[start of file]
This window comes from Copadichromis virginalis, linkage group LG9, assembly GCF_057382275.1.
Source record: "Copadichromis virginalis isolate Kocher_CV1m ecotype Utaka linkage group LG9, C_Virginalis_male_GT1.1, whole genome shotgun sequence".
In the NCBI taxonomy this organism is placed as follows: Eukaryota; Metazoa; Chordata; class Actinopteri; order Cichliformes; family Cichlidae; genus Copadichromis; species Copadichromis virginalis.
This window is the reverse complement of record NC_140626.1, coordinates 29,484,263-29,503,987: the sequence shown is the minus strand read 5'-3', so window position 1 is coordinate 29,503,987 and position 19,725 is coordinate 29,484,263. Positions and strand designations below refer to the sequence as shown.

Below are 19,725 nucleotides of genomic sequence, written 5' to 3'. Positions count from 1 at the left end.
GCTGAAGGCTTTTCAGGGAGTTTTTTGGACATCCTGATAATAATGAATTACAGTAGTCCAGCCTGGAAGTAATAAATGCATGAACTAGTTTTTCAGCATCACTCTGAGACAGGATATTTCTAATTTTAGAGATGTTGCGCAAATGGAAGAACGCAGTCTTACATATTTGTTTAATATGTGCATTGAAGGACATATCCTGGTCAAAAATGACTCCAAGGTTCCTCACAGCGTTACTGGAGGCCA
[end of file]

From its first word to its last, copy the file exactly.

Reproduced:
This window comes from Copadichromis virginalis, linkage group LG9, assembly GCF_057382275.1.
Source record: "Copadichromis virginalis isolate Kocher_CV1m ecotype Utaka linkage group LG9, C_Virginalis_male_GT1.1, whole genome shotgun sequence".
In the NCBI taxonomy this organism is placed as follows: Eukaryota; Metazoa; Chordata; class Actinopteri; order Cichliformes; family Cichlidae; genus Copadichromis; species Copadichromis virginalis.
This window is the reverse complement of record NC_140626.1, coordinates 29,484,263-29,503,987: the sequence shown is the minus strand read 5'-3', so window position 1 is coordinate 29,503,987 and position 19,725 is coordinate 29,484,263. Positions and strand designations below refer to the sequence as shown.

Below are 19,725 nucleotides of genomic sequence, written 5' to 3'. Positions count from 1 at the left end.
GCTGAAGGCTTTTCAGGGAGTTTTTTGGACATCCTGATAATAATGAATTACAGTAGTCCAGCCTGGAAGTAATAAATGCATGAACTAGTTTTTCAGCATCACTCTGAGACAGGATATTTCTAATTTTAGAGATGTTGCGCAAATGGAAGAACGCAGTCTTACATATTTGTTTAATATGTGCATTGAAGGACATATCCTGGTCAAAAATGACTCCAAGGTTCCTCACAGCGTTACTGGAGGCCA